Hospital workers need more personal protective equipment (PPE), and the nation needs to conduct much more testing in order to gain more information about the spread of COVID-19. About 230,000 tests are being conducted per day nationwide, far below the millions of tests per day some experts believe are necessary.
What are your agencies doing to make PPE available, and to increase the level of testing in the US?
A recent report by the inspector general for the Department of Health and Human Services says that hundreds of hospitals continue to struggle with widespread shortages of test kits, protective gear for staff members, and ventilators. There is a detrimental lack of coordination between the federal government and state and local authorities when it comes to procuring these critical supplies.
What is being done to rectify these issues, and how can your agencies use your influence or otherwise be part of the solution? Specifically for test kits, what are your agencies doing to make them accessible?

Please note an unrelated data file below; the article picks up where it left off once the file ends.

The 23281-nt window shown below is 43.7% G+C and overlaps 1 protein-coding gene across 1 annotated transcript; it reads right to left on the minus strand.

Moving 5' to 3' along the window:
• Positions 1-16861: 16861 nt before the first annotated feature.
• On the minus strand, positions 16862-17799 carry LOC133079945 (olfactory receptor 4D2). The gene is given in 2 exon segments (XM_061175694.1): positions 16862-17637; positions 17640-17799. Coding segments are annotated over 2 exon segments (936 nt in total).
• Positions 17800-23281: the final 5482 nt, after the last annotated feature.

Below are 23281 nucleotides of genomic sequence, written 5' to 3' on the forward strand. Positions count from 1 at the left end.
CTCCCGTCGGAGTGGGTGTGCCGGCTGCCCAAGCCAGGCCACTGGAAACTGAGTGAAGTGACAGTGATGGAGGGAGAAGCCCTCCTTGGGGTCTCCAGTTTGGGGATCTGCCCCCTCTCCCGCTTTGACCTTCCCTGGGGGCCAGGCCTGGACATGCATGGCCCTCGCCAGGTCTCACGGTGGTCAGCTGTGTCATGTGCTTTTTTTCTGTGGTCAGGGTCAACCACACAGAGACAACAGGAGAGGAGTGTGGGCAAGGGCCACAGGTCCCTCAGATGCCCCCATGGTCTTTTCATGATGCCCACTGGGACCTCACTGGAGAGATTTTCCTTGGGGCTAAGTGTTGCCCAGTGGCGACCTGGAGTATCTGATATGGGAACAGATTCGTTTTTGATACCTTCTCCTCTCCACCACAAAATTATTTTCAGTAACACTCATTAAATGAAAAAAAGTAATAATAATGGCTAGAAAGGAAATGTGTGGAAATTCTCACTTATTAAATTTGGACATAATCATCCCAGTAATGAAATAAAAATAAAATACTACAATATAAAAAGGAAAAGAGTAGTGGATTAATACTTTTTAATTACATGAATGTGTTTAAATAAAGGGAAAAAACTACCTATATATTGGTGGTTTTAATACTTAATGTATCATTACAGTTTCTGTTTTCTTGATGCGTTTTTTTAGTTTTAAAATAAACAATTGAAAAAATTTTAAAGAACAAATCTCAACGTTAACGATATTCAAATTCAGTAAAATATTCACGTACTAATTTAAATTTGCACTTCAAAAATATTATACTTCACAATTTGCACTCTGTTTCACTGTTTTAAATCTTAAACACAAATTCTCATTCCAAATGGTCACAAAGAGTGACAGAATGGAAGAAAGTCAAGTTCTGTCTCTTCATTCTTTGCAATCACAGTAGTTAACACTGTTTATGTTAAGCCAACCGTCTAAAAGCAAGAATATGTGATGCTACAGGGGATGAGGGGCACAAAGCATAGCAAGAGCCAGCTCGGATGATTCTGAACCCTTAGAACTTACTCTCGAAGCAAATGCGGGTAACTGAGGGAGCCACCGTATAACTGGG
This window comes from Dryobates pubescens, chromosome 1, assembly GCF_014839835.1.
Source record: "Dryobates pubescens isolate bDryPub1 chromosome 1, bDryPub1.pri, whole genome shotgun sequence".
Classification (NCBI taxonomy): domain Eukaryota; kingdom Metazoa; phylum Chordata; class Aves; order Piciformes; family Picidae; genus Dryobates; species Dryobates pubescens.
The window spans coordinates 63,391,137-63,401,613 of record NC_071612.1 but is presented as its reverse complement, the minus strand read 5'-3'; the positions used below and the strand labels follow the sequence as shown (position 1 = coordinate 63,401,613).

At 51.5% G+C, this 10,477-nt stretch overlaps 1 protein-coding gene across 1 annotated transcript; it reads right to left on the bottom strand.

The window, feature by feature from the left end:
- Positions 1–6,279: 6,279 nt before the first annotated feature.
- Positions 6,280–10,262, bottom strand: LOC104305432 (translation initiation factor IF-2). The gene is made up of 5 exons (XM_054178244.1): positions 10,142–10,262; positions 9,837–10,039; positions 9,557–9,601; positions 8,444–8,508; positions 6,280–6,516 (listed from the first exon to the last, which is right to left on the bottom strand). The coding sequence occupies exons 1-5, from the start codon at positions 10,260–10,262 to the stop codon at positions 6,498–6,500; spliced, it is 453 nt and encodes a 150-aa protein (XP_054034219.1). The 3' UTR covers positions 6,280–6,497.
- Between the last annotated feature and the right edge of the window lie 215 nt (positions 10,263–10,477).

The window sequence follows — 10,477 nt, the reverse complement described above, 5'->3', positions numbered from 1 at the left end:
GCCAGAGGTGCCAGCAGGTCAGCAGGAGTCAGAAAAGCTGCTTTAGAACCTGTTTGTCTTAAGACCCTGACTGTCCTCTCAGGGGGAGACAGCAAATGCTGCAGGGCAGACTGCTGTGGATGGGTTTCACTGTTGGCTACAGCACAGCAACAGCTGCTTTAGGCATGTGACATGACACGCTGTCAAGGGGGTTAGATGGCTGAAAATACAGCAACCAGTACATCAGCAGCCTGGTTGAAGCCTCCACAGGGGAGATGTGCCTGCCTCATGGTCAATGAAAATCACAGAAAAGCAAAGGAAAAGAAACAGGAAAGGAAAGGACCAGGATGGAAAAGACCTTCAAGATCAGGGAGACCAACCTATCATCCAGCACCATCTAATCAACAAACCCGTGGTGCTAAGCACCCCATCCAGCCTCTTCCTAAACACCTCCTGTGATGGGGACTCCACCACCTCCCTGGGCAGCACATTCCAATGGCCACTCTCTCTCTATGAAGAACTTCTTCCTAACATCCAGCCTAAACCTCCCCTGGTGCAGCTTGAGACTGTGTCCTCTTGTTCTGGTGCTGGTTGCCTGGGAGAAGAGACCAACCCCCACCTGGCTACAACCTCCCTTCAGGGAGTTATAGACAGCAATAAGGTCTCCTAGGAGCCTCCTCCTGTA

A recent clinical trial showed that remdesivir “shortened the time it took a hospitalized COVID-19 patient to recover” by about 30 percent. The company that developed the drug, Gilead, pledged 140,000 treatment courses ready for distribution this month. The company has ramped up its production and aims to have another 360,000 courses ready by October, and another 1 million ready by year’s end.
Should this number of treatment courses be increased, and if so, how could that be done? Is there a role for government to help manage the supply chain and manufacturing so we have a national and global supply of remdesivir?
Follow-up: The company pledged to donate these 1.5 million treatment courses. How should the company go about pricing remdesivir?
From your perspectives, has the COVID-19 pandemic revealed any gaps in disease modeling capabilities, and are additional federal investments in research and development necessary in this area? Why or why not?